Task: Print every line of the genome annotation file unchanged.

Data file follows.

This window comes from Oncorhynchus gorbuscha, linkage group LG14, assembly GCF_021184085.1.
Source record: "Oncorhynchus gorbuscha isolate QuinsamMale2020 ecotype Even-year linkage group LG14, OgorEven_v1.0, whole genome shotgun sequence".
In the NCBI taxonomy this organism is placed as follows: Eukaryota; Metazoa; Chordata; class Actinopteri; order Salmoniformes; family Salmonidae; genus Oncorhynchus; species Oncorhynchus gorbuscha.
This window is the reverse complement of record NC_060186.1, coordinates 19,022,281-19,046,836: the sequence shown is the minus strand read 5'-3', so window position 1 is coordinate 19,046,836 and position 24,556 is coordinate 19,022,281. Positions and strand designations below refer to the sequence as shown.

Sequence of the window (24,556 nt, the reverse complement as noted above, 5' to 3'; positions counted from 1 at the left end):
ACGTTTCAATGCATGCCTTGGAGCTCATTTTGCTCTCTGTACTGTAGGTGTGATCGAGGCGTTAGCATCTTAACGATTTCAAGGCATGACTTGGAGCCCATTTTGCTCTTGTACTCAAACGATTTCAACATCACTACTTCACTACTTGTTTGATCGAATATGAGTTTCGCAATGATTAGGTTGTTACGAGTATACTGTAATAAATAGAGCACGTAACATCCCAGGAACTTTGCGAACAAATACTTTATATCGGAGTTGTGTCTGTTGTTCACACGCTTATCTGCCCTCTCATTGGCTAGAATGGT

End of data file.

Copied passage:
This window comes from Oncorhynchus gorbuscha, linkage group LG14, assembly GCF_021184085.1.
Source record: "Oncorhynchus gorbuscha isolate QuinsamMale2020 ecotype Even-year linkage group LG14, OgorEven_v1.0, whole genome shotgun sequence".
In the NCBI taxonomy this organism is placed as follows: Eukaryota; Metazoa; Chordata; class Actinopteri; order Salmoniformes; family Salmonidae; genus Oncorhynchus; species Oncorhynchus gorbuscha.
This window is the reverse complement of record NC_060186.1, coordinates 19,022,281-19,046,836: the sequence shown is the minus strand read 5'-3', so window position 1 is coordinate 19,046,836 and position 24,556 is coordinate 19,022,281. Positions and strand designations below refer to the sequence as shown.

Sequence of the window (24,556 nt, the reverse complement as noted above, 5' to 3'; positions counted from 1 at the left end):
ACGTTTCAATGCATGCCTTGGAGCTCATTTTGCTCTCTGTACTGTAGGTGTGATCGAGGCGTTAGCATCTTAACGATTTCAAGGCATGACTTGGAGCCCATTTTGCTCTTGTACTCAAACGATTTCAACATCACTACTTCACTACTTGTTTGATCGAATATGAGTTTCGCAATGATTAGGTTGTTACGAGTATACTGTAATAAATAGAGCACGTAACATCCCAGGAACTTTGCGAACAAATACTTTATATCGGAGTTGTGTCTGTTGTTCACACGCTTATCTGCCCTCTCATTGGCTAGAATGGT